Many WTO member governments and customs offices spy potentially juicy revenue targets by applying tariffs in novel ways. Many governments do not anticipate negative effects on their own firms by applying duties, and expect their efforts to only impact large multinational companies.

Working out the details about what might happen to revenue collection and trade has been difficult, with dueling projections of the risks and benefits of changing customs procedures. The most recent assessment, conducted by the Organisation for Economic Co-operation and Development, shows extremely minimal economic revenue is likely from collecting tariffs on digital products.

Part of the challenge in determining the consequences of a collapsing moratorium is the difficulty in figuring out exactly how customs officials would collect duties from electronic transmissions. Customs officials have not been involved in managing services transactions nor are most offices set up in any way to do so.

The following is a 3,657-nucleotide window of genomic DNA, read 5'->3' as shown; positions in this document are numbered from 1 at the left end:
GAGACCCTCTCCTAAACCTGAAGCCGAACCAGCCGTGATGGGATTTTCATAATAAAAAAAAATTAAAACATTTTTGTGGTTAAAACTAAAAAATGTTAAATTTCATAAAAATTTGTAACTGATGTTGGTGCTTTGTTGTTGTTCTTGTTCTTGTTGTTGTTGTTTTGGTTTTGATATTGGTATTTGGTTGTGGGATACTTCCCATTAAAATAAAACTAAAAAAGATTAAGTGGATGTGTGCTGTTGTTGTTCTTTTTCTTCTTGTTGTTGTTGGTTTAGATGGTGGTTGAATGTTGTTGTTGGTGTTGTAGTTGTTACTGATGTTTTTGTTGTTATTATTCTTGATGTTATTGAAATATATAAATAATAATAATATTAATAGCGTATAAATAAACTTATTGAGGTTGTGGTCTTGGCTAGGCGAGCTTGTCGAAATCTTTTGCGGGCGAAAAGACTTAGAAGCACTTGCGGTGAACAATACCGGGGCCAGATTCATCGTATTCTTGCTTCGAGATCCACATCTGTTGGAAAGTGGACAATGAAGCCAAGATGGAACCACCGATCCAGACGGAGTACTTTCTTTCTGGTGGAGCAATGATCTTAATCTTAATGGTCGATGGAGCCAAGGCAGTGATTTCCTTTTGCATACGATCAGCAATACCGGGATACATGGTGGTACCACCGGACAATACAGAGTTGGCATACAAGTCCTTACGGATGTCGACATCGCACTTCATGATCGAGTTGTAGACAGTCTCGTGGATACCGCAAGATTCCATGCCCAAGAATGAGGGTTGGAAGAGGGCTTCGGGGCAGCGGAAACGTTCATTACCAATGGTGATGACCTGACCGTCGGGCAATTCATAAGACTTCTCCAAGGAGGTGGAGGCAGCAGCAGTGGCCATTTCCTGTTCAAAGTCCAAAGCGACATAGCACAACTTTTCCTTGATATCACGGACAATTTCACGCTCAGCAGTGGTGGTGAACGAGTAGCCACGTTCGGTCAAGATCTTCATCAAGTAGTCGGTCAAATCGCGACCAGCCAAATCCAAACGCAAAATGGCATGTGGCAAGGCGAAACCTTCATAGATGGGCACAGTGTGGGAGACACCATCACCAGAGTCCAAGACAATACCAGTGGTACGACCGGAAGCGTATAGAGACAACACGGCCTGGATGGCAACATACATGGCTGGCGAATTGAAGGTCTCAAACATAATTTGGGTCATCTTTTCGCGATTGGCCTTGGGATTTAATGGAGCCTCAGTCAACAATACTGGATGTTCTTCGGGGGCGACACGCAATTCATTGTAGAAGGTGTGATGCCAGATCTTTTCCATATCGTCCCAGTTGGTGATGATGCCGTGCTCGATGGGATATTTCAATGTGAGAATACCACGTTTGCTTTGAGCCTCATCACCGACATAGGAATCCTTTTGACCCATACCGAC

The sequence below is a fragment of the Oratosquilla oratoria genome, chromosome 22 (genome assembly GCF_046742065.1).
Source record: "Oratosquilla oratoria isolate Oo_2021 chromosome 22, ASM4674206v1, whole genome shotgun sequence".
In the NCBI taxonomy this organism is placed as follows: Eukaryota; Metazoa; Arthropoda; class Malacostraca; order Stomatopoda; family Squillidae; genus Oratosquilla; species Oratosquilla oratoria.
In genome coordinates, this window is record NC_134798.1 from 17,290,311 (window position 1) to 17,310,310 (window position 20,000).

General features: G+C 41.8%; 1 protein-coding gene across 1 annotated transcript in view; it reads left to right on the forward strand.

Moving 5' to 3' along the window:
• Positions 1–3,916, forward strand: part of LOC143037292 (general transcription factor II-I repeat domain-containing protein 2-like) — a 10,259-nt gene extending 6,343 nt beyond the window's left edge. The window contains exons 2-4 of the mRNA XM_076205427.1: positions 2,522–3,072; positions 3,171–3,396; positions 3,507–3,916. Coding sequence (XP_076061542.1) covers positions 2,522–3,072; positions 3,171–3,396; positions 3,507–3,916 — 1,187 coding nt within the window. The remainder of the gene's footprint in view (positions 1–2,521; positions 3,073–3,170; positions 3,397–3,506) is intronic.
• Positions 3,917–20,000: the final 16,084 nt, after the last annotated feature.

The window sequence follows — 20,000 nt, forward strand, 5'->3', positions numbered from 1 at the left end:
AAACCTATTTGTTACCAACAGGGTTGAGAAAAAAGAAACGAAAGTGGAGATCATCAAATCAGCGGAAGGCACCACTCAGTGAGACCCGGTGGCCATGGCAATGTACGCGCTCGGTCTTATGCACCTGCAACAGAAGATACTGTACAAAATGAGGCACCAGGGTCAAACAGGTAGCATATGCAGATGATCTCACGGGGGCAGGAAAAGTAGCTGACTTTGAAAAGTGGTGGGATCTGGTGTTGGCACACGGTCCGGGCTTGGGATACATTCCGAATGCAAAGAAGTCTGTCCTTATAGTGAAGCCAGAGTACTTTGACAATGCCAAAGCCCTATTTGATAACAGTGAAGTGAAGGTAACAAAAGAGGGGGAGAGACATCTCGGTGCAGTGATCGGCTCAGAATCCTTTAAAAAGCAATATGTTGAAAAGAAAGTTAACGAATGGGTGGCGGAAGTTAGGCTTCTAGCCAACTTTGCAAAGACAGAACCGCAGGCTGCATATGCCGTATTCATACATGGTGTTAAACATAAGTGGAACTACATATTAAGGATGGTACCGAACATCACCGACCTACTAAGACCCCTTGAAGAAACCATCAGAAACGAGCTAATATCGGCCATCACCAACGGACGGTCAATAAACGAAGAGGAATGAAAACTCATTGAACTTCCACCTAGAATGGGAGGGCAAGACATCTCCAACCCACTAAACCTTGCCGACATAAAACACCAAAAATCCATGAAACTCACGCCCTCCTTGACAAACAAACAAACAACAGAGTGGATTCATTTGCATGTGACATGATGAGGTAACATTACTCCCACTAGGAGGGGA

But it is possible to argue that identified transmissions should be handled the same way as cross-border goods delivery. Firms will have to fill out customs forms, submit these documents to customs authorities, and prepare to pay duties (and probably domestic taxes) on transactions. The burden will fall mostly on services firms that have not had prior experience managing customs transactions.

Although it is not yet clear exactly how governments might opt to classify covered transmissions, Indonesia, as one example, has already opened up new tariff classifications for online books, music, software, and one called “other.”

The category “other” is particularly worrisome, as there are a wide range of cross-border services that could be captured including everything from online education and webinars to consulting services to cloud-based applications. Given the lack of detail in the original formulation at the WTO, members could be free to decide what sort of categories to include in future duty collection.